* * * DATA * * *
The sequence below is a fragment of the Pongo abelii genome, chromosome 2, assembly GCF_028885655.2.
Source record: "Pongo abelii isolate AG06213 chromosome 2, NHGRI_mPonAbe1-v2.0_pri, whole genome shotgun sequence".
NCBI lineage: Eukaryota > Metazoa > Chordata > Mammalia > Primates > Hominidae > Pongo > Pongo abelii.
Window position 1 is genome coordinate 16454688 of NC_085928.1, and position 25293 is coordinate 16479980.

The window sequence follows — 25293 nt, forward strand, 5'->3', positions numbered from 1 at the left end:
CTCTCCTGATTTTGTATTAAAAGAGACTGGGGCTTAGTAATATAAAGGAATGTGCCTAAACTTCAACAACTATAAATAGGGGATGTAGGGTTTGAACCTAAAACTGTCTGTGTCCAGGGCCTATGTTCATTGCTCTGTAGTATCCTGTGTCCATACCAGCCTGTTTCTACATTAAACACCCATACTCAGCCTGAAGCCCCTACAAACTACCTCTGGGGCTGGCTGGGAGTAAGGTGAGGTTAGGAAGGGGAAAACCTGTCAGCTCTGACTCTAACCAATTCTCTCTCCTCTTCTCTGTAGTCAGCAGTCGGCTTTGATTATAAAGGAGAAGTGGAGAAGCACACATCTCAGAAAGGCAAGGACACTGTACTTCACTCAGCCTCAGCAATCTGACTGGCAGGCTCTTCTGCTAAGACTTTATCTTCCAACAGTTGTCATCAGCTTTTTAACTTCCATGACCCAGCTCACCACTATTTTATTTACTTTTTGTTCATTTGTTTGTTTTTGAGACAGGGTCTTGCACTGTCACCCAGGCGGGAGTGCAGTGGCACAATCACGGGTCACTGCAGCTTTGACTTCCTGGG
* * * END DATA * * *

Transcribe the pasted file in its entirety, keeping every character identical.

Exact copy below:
The sequence below is a fragment of the Pongo abelii genome, chromosome 2, assembly GCF_028885655.2.
Source record: "Pongo abelii isolate AG06213 chromosome 2, NHGRI_mPonAbe1-v2.0_pri, whole genome shotgun sequence".
NCBI lineage: Eukaryota > Metazoa > Chordata > Mammalia > Primates > Hominidae > Pongo > Pongo abelii.
Window position 1 is genome coordinate 16454688 of NC_085928.1, and position 25293 is coordinate 16479980.

The window sequence follows — 25293 nt, forward strand, 5'->3', positions numbered from 1 at the left end:
CTCTCCTGATTTTGTATTAAAAGAGACTGGGGCTTAGTAATATAAAGGAATGTGCCTAAACTTCAACAACTATAAATAGGGGATGTAGGGTTTGAACCTAAAACTGTCTGTGTCCAGGGCCTATGTTCATTGCTCTGTAGTATCCTGTGTCCATACCAGCCTGTTTCTACATTAAACACCCATACTCAGCCTGAAGCCCCTACAAACTACCTCTGGGGCTGGCTGGGAGTAAGGTGAGGTTAGGAAGGGGAAAACCTGTCAGCTCTGACTCTAACCAATTCTCTCTCCTCTTCTCTGTAGTCAGCAGTCGGCTTTGATTATAAAGGAGAAGTGGAGAAGCACACATCTCAGAAAGGCAAGGACACTGTACTTCACTCAGCCTCAGCAATCTGACTGGCAGGCTCTTCTGCTAAGACTTTATCTTCCAACAGTTGTCATCAGCTTTTTAACTTCCATGACCCAGCTCACCACTATTTTATTTACTTTTTGTTCATTTGTTTGTTTTTGAGACAGGGTCTTGCACTGTCACCCAGGCGGGAGTGCAGTGGCACAATCACGGGTCACTGCAGCTTTGACTTCCTGGG